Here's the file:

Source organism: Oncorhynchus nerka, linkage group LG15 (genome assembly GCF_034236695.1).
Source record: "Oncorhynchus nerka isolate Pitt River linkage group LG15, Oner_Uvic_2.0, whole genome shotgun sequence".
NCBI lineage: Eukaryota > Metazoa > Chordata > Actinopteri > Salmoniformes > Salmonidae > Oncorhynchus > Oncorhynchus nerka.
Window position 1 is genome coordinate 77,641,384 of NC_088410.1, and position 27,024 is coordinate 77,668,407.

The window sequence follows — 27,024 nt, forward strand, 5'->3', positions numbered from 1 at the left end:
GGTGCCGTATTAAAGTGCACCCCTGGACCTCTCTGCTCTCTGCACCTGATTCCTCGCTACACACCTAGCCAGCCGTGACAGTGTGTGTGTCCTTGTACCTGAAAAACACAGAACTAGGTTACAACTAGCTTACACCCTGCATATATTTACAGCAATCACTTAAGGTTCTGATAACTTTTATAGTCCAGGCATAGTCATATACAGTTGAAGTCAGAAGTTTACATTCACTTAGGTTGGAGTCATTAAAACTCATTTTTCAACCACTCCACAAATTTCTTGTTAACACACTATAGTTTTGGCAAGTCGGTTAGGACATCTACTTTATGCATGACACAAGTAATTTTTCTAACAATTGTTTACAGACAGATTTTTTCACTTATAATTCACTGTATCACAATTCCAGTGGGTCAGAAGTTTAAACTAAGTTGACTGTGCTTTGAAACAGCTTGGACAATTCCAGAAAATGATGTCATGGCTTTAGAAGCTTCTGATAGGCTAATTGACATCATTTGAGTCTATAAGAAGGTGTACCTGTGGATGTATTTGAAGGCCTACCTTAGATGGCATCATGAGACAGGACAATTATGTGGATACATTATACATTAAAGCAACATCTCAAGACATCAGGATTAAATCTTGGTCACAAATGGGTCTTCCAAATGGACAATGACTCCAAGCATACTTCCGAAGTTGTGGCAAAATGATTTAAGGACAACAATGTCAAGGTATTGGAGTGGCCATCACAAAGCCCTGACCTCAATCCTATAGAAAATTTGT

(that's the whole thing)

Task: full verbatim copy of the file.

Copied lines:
Source organism: Oncorhynchus nerka, linkage group LG15 (genome assembly GCF_034236695.1).
Source record: "Oncorhynchus nerka isolate Pitt River linkage group LG15, Oner_Uvic_2.0, whole genome shotgun sequence".
NCBI lineage: Eukaryota > Metazoa > Chordata > Actinopteri > Salmoniformes > Salmonidae > Oncorhynchus > Oncorhynchus nerka.
Window position 1 is genome coordinate 77,641,384 of NC_088410.1, and position 27,024 is coordinate 77,668,407.

The window sequence follows — 27,024 nt, forward strand, 5'->3', positions numbered from 1 at the left end:
GGTGCCGTATTAAAGTGCACCCCTGGACCTCTCTGCTCTCTGCACCTGATTCCTCGCTACACACCTAGCCAGCCGTGACAGTGTGTGTGTCCTTGTACCTGAAAAACACAGAACTAGGTTACAACTAGCTTACACCCTGCATATATTTACAGCAATCACTTAAGGTTCTGATAACTTTTATAGTCCAGGCATAGTCATATACAGTTGAAGTCAGAAGTTTACATTCACTTAGGTTGGAGTCATTAAAACTCATTTTTCAACCACTCCACAAATTTCTTGTTAACACACTATAGTTTTGGCAAGTCGGTTAGGACATCTACTTTATGCATGACACAAGTAATTTTTCTAACAATTGTTTACAGACAGATTTTTTCACTTATAATTCACTGTATCACAATTCCAGTGGGTCAGAAGTTTAAACTAAGTTGACTGTGCTTTGAAACAGCTTGGACAATTCCAGAAAATGATGTCATGGCTTTAGAAGCTTCTGATAGGCTAATTGACATCATTTGAGTCTATAAGAAGGTGTACCTGTGGATGTATTTGAAGGCCTACCTTAGATGGCATCATGAGACAGGACAATTATGTGGATACATTATACATTAAAGCAACATCTCAAGACATCAGGATTAAATCTTGGTCACAAATGGGTCTTCCAAATGGACAATGACTCCAAGCATACTTCCGAAGTTGTGGCAAAATGATTTAAGGACAACAATGTCAAGGTATTGGAGTGGCCATCACAAAGCCCTGACCTCAATCCTATAGAAAATTTGT